We’ve already demonstrated the tech to the MOD/HOL. I don’t need to run a panel, but they were just talking about something that makes me think turning this Prolific challenge into a pseudo demo could solve some problems. Running it under a public challenge gives you all something to publish, and gets you in front of MOD/Home Office. I don’t mind running more data on the issue – we are software on our end.

If you want to go down that path, I can ping Fittock (chief of Staff at 77) and see who should ride shotgun and loop you in. It may be a generic consulting company so this could be you announcing the winner as Veriphix + Generic Consulting company.

We are software so just pick the issue you want to be associated with –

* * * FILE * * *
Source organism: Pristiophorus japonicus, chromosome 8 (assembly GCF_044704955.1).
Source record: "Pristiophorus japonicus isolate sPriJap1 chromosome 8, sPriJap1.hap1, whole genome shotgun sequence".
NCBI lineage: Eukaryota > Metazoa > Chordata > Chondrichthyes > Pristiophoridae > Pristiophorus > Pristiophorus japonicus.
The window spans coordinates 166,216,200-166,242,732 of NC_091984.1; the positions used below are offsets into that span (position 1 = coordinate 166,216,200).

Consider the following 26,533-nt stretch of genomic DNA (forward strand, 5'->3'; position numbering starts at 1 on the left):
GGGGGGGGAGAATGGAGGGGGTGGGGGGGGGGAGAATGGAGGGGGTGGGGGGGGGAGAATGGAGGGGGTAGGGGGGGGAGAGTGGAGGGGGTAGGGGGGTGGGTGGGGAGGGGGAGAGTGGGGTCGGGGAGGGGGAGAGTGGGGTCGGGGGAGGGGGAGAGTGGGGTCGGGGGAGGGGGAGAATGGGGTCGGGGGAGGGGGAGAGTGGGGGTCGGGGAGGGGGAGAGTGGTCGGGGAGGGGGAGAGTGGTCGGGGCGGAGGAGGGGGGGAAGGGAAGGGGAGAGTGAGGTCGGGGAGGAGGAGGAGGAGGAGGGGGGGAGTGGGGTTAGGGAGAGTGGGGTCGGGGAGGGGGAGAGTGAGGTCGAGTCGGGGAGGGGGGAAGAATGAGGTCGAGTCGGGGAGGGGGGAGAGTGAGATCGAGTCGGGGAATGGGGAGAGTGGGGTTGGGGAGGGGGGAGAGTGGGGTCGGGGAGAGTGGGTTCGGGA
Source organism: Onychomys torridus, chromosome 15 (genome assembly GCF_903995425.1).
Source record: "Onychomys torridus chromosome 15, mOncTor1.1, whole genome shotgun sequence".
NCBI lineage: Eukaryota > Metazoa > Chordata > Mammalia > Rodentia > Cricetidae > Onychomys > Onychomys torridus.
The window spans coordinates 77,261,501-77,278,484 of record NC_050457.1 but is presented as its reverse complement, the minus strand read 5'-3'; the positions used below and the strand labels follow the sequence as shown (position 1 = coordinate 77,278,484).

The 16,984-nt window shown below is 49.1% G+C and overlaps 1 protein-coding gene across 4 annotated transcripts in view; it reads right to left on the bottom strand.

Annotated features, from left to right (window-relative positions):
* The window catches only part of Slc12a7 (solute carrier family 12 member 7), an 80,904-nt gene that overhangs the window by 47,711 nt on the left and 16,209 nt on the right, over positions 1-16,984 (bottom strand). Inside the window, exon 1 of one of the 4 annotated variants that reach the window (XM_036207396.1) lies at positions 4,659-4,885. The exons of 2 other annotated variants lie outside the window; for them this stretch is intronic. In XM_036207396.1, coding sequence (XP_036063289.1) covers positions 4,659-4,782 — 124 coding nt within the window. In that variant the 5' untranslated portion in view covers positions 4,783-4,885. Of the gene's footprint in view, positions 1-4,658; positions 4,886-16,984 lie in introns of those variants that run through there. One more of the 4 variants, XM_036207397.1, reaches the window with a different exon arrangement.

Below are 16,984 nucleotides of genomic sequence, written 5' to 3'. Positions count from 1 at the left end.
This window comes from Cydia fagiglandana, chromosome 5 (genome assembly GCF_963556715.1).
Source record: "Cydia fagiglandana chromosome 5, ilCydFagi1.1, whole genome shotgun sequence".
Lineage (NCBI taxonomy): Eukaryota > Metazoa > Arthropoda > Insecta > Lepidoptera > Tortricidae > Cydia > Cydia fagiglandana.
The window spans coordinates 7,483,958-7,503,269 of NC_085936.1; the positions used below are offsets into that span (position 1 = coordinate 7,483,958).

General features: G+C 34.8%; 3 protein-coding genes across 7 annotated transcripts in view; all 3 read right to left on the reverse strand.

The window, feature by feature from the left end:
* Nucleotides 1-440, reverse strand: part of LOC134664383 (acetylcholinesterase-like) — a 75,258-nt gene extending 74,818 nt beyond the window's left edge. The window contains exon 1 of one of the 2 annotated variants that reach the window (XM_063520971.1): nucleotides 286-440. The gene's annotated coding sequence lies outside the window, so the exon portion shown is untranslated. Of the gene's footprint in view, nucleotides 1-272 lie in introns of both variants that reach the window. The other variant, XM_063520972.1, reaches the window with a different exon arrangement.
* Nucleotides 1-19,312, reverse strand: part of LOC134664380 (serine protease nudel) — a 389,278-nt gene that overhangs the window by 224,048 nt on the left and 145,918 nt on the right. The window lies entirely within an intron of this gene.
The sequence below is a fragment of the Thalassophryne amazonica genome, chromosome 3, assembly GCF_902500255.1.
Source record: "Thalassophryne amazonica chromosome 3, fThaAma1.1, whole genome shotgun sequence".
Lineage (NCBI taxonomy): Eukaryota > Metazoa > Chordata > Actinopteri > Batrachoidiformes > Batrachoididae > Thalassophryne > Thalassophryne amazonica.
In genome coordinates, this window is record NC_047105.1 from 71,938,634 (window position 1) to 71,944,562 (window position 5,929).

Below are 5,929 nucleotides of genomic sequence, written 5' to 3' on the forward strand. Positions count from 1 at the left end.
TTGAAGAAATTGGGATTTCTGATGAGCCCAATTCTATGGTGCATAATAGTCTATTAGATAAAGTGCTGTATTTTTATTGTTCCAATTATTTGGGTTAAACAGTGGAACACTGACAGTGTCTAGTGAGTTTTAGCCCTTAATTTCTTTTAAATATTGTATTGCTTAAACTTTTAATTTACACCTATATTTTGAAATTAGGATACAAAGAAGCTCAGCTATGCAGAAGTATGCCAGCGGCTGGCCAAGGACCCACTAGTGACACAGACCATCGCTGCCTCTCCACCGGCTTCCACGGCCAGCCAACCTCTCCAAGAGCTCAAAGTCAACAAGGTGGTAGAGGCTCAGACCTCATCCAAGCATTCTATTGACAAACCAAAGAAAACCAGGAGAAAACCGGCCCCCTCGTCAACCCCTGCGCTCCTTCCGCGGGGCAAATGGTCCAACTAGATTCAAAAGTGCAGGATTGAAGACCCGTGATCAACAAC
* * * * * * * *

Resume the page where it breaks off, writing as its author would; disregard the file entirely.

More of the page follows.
Covid disinformation discovery

Economic / Travel disinformation discovery

Disinformation directed at military

Disinformation re: ??? (pick an issue that is pulling the UK apart or an issue with political / economic / societal importance)

RE: attachments

Here is a dropbox transfer link with the attachments.

Injection Fear Predicts Vaccine Hesitancy

Injection phobia is known as “the only deadly anxiety disorder” because some people forgo lifesaving treatment out of fear of needles. This status may be cemented by the COVID-19 pandemic, as unvaccinated individuals die tragically and unnecessarily from the virus. Surprisingly, there has been little research on the role of injection fear in vaccine hesitancy. Although only 3% meet full criteria, up to 15% of the population experiences injection fear and avoids some injections. Presently, 22% of the eligible US population is unvaccinated. I predict that unvaccinated adult population is higher in injection fear compared to the vaccinated population (after adjusting for demographics) and that injection fear uniquely predicts vaccine hesitancy.